Carter will be recognized with the Muhammad Ali Lifetime Achievement Award for his efforts in humanitarian rights. Others include singer Christina Aguilera, who’ll receive the Humanitarian of the Year Award for her efforts to end world hunger.

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Local News
6:00 am
Tue October 1, 2013

WFPL Panel Discussion on 'Building a Healthier Louisville' Today


Last month, the Greater Louisville Project released a study that said how long residents live depends largely on their level of educational attainment and their neighborhood. 

City leaders said they wanted the study to galvanize residents to act upon the health issues facing Louisville. 

The study will be the topic of a WFPL panel discussion  on Monday in Louisville Public Media's performance studio.

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9:59 pm
Mon September 30, 2013

Mitch McConnell: 'Americans Don't Want a Government Shutdown and They Don't Want Obamacare'

U.S. Sen. Mitch McConnell, R-Ky.,
Credit U.S. Senate

Hours away from a government shutdown, the Democratic-controlled Senate once again rejected a House Republican spending plan that seeks to delay the president's health care law.

The party line 54-46 vote continues the back-and-forth between the two chambers with less than three hours before the midnight deadline.

Senate Republican Leader Mitch McConnell of Kentucky also repeated his statement blaming Senate Democrats as a partial shutdown appeared inevitable.

From McConnell's office:

"Americans don’t want a government shutdown and they don’t want Obamacare. But Senate Democrats have once again blocked a House-passed bill to keep the government open while protecting Americans from the consequences of Obamacare.

The fact that the President is unilaterally granting waivers to some Americans but not others shows that even he doesn’t think Obamacare is ready for primetime. There is bipartisan support for providing the same treatment to individuals and families that the White House has already given employers.

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7:10 pm
Mon September 30, 2013

Acknowledging GOP Will Be Blamed, Congressman Thomas Massie Describes Shutdown as 'Not a Big Deal'

Congressman Thomas Massie, R-Ky.,
Credit U.S. Congress

Rep.Thomas Massie acknowledges Republicans will face the brunt of the blame if the government shuts down at midnight.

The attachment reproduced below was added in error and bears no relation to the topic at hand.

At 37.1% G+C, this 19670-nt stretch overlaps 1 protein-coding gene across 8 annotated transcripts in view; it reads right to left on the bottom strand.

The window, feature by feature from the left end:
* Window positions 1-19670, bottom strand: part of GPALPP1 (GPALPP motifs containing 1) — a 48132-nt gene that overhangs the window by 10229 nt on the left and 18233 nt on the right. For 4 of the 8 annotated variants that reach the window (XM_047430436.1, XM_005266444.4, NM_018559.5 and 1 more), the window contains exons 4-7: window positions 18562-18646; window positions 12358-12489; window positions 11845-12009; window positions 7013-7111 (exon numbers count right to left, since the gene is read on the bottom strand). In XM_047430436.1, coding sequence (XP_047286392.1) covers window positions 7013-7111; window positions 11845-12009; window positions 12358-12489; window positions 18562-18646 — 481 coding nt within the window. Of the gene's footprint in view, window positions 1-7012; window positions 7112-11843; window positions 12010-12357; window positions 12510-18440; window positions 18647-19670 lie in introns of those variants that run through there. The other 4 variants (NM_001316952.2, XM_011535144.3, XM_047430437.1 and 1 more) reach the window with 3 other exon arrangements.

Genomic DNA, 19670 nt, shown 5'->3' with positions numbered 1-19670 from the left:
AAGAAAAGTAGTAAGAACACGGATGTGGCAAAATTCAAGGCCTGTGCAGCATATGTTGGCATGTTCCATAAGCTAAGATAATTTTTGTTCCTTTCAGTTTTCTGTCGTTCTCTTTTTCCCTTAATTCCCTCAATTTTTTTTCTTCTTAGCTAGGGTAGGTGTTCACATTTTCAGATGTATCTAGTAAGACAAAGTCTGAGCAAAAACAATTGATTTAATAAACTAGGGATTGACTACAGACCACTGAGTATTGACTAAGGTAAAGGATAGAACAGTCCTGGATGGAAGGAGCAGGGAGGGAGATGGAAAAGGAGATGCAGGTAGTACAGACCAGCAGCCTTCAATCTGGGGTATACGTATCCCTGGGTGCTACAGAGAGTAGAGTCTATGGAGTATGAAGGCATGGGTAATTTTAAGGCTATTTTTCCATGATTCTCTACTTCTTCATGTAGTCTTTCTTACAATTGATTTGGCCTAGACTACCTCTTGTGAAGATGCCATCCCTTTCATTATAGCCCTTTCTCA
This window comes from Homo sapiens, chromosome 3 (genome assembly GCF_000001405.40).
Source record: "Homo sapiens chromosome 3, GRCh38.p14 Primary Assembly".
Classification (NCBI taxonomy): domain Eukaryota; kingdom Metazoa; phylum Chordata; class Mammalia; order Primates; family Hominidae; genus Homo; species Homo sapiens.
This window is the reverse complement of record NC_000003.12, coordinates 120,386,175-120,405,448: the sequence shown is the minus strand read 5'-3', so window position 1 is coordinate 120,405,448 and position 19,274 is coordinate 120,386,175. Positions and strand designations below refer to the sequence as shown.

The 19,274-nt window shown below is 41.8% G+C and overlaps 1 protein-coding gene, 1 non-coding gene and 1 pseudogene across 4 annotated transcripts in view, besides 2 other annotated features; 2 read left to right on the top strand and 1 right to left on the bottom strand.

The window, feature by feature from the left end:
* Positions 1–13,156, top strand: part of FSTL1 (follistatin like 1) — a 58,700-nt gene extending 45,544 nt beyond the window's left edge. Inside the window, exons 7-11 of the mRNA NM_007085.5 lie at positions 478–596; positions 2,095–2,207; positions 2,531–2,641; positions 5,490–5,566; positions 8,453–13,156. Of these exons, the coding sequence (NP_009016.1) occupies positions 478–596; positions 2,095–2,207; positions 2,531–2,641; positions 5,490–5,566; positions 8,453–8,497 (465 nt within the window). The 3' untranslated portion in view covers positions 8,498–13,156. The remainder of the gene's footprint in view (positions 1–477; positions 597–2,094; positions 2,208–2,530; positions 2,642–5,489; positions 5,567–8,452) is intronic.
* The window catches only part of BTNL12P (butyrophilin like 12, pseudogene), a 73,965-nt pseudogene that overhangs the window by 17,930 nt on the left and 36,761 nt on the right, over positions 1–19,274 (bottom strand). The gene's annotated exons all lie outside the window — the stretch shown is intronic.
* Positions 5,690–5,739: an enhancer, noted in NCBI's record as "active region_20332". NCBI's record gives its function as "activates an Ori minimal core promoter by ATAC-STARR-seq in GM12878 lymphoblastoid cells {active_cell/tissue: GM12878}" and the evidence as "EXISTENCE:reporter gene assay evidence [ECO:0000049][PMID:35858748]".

But the freshman lawmaker from Kentucky's Fourth District says constituents have told him it is "not a big deal" if certain federal agencies and functions close.

"I’m certain we'll get blamed for it," Massie told WFPL this afternoon. "But that’s also (Senate Democratic Leader) Harry Reid’s motive for running out the clock today. And they’re hoping there is a shutdown for their own political gain."

On Monday afternoon, the Senate once again rejected a House spending bill backed by Republicans, which sought to delay Obamacare by one year and repeal the medical device tax.

This was slightly different measure than an earlier GOP pitch to take out funding for the Affordable Care Act altogether.

Democrats have made it clear any efforts to undermine the health care law are a non-starter, however.

Polling figures show 46 percent of Americans would blame congressional Republicans if a shutdown takes place. The same survey finds 36 percent believe the Democrats and president would be responsible.

The political backlash isn't lost on a group of moderate House Republicans who are reportedly planning a revolt against GOP leadership and more conservative members.

Massie is part of a group in the House members who spoke with Sen. Ted Cruz of Texas who strategized to oppose House Speaker John Boehner's plan. Asked about the impact on Kentucky, he told WFPL a partial shutdown will have limited real world effects.

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Local News
5:47 pm
Mon September 30, 2013

U of L Gets $23 Million in Grants for Tobacco Research

The University of Louisville will receive or oversee more than $23 million in grants for tobacco-related research.

Most of the funds will be used to establish the Tobacco Regulation and Addiction Center.  Its work on the health effects of tobacco will be used to help shape FDA regulation of tobacco products.   U of L will also oversee the allocation of funds to six other universities for the same purpose.

4:52 pm
Mon September 30, 2013

University of Kentucky Awarded Federal Grant to Develop Carbon Capture Technology

Erica Peterson WFPL

The University of Kentucky will receive nearly $3 million from the U.S. Department of Energy to further develop technologies that can reduce the emission of green house gases from coal-fired power plants.